A landmark Privy Council ruling has been hailed as good news for Guernsey by an island-based lawyer.
Nick Robison acted for trustees of the Tchenguiz Discretionary Trust, who had appealed a Guernsey Court of Appeal ruling of 2015 to the Privy Council.
The Guernsey court had held that a creditor of a trustee may enforce a debt directly against the assets of a trust, even if the trustee had no right to indemnify itself from the trust in order to pay the debt.
The Privy Council overturned this aspect of the Court of Appeal judgment, which Mr Robison said would bring comfort to settlors that, in the event that a trustee unreasonably incurs a liability or acts in breach of trust – invalidating its indemnity – the assets in trust will still be protected from creditors.
“This new ruling in the Privy Council has restored confidence in the security of assets held in Jersey and Guernsey trusts,” said Mr Robison, of Guernsey law firm Babbe, who acted alongside colleague Ian Swan in the proceedings.
“The Privy Council decision will prove to be of huge importance to settlors, beneficiaries and trustees across the offshore world but particularly those interested in Jersey and Guernsey law trusts. Since the Court of Appeal’s judgment in 2015, there had been concern about the vulnerability of Jersey and Guernsey law trusts but this judgment will give tremendous comfort to those with an interest in those trusts.”
He said that the Court of Appeal’s decision had had the potential for significant negative effects on the attractiveness of Jersey (and Guernsey) trusts. Apart from potential tax advantages, one of the main purposes of settling assets into an offshore trust is to protect them from hostile creditors.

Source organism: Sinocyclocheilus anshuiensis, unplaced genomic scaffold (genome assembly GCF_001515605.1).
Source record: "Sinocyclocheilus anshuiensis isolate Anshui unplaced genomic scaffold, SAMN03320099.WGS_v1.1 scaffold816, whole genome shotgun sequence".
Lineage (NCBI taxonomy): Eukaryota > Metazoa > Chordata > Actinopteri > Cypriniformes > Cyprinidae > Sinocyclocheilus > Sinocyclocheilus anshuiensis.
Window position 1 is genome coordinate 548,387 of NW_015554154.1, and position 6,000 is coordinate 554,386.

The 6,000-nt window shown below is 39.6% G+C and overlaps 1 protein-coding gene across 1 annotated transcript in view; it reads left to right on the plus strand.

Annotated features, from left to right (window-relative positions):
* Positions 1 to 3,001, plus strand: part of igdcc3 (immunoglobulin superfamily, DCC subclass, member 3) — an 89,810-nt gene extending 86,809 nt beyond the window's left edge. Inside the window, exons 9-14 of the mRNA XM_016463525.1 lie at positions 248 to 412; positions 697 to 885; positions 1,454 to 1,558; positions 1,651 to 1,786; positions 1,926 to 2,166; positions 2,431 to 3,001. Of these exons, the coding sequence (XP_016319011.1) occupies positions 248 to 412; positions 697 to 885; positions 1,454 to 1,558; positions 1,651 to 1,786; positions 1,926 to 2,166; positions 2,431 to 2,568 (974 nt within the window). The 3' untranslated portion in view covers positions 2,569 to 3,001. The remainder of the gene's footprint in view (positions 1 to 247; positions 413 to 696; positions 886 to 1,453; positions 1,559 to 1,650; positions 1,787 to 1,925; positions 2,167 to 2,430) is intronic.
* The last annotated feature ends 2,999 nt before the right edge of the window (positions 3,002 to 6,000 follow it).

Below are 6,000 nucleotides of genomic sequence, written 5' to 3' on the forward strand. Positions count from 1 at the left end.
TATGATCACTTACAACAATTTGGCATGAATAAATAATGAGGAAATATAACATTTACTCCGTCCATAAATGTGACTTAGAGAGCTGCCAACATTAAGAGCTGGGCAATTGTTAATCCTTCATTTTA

Mr Robison added: “The judgment is good news for settlors as well as for those working in the private wealth sector who are advising individuals looking to settle their assets into jurisdictions like Jersey or Guernsey. They know that even if a fiduciary in the islands unreasonably incurs a liability or acts in breach of trust, the trust’s assets will still be protected from the trustee’s creditors.
“Prior to the Privy Council judgment the issue of trustee’s creditor’s rights was unresolved throughout the Commonwealth and it is one of critical, international importance. The judgment will now be considered the leading authority when such matters are considered in other jurisdictions and will be highly persuasive in similar circumstances in other finance centres such as the Cayman and British Virgin Islands.”
In this case high-profile property investor Robert Tchenguiz was a beneficiary of the trust and the settlor was the Tchenguiz Family Trust. The trust was governed by Jersey law but administered in Guernsey. Its then trustees were Investec Trust (Guernsey).
The creditors were four BVI companies with a very substantial portfolio of investments which had been impacted by the credit crisis, which sought to sue Investec for approximately £180m.